One day, I'll have a swan dress to call my own.
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— Chimamanda Ngozi Adichie (via fucknosexistcostumes)
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A series of self portraits that deal with the body as an object while exploring constructed notions of gender through form and color.
just posting some of my work up
Adrian Piper, ‘Cornered’, 1988
Cornered (1988) consists of a single video monitor which is wedged into a corner of the gallery behind an overturned table. The monitor is flanked by two birth certificates one identifying Piper’s father as white and the other as black (octoroon). Piper herself appears on the monitor, addressing viewers casually and quietly. Her own ambiguous racial identity, which confounds stereotypes due to Piper’s light skin and self–described “bourgie, junior-miss” style of dress, serves as a basis for Piper’s rigorously argued, deconstructive analysis that calls into question not only her own apparent racial identity, but the viewer’s as well.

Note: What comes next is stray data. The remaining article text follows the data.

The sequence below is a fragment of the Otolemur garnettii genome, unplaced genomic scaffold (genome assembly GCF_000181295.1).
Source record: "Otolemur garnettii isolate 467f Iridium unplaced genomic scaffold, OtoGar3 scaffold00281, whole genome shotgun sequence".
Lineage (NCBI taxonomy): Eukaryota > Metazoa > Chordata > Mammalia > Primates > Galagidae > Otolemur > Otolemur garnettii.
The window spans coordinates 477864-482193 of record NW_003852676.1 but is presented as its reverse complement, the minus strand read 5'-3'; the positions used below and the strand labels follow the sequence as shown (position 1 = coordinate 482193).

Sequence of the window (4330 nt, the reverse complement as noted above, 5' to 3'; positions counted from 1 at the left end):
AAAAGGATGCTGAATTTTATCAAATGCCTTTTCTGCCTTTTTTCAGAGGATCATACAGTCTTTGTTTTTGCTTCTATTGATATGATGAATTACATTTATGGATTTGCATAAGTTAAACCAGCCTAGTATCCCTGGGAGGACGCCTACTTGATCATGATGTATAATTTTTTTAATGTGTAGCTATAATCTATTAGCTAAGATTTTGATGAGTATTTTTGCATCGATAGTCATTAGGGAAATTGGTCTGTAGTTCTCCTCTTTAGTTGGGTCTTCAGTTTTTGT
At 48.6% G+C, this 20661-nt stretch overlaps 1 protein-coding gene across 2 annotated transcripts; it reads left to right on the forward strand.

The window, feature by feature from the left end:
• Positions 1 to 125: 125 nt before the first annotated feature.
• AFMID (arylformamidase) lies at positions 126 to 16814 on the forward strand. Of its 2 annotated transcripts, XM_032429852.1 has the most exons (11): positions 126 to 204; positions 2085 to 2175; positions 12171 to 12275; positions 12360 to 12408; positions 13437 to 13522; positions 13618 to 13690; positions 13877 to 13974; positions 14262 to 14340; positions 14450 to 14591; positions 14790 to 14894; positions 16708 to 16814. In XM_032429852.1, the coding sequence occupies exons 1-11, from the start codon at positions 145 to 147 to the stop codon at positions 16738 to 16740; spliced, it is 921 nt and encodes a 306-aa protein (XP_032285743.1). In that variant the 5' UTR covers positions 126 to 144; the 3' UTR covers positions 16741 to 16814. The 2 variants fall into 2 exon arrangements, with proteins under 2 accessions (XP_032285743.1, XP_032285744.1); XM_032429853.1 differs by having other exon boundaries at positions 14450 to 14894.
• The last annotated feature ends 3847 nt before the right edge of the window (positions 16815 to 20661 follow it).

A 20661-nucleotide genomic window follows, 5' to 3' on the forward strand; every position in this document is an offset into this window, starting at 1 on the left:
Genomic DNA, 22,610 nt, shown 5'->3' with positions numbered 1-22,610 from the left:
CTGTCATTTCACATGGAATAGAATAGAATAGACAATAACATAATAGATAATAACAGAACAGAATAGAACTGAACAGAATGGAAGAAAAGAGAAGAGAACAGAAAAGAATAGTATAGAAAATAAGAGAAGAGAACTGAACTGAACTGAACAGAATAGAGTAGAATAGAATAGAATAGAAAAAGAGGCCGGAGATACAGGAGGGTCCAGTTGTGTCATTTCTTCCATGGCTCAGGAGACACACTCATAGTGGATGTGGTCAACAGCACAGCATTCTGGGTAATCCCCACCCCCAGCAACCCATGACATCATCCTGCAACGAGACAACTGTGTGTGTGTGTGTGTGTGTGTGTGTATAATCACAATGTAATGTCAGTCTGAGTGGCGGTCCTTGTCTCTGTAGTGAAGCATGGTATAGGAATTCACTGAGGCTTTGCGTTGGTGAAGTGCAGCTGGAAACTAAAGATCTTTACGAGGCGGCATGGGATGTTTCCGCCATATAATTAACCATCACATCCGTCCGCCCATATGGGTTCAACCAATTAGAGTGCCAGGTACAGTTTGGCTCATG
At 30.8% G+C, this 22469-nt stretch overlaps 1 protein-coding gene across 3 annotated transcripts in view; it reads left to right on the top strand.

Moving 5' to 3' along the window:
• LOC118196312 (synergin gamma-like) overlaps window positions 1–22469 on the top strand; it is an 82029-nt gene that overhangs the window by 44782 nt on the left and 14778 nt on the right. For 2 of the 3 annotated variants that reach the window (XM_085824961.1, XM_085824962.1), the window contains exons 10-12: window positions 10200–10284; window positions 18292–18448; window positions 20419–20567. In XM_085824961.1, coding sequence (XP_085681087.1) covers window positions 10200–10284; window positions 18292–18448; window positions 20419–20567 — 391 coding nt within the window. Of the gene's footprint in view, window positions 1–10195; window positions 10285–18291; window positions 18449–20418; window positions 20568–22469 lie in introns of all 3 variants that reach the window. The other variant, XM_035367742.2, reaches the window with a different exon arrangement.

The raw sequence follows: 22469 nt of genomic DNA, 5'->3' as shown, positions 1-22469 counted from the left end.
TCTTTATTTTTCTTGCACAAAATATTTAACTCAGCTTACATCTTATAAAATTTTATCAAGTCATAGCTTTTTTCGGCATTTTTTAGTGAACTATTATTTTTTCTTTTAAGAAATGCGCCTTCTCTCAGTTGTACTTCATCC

To Piper, racial identity in biological terms is less important than what we “do about it” in social and cultural terms. Thus, after informing “white” viewers of the likelihood that, according to genetic statistics and entrenched conventions of racial classification, they are actually black, Piper presents a number of behavioural options. For example:
"Are you going to research your family ancestry, to find out whether you are among the white ‘elite’? Or whether perhaps a mistake has been made, and you and your family are, after all, among the black majority?
"And what are you going to do if a mistake has been made? Are you going to tell your friends, your colleagues, your employer that you are in fact black, not white, as everyone had supposed? Or will you try to discredit the researchers who made this estimate in the first place."
In conclusion Piper says, "If I choose to identify myself as black whereas you do not," "that’s not just a special, personal fact about me. It’s a fact about us. It’s our problem to solve."
While provoking the viewer’s awareness of his or her own role in perpetuating ideologies of racial difference, Piper reminds us that the power of such ideologies to determine a person’s identity cuts both ways. The white population’s impulse to define—and therefore separate—blackness, for instance, can be seen as an attempt to define whiteness itself by exclusion.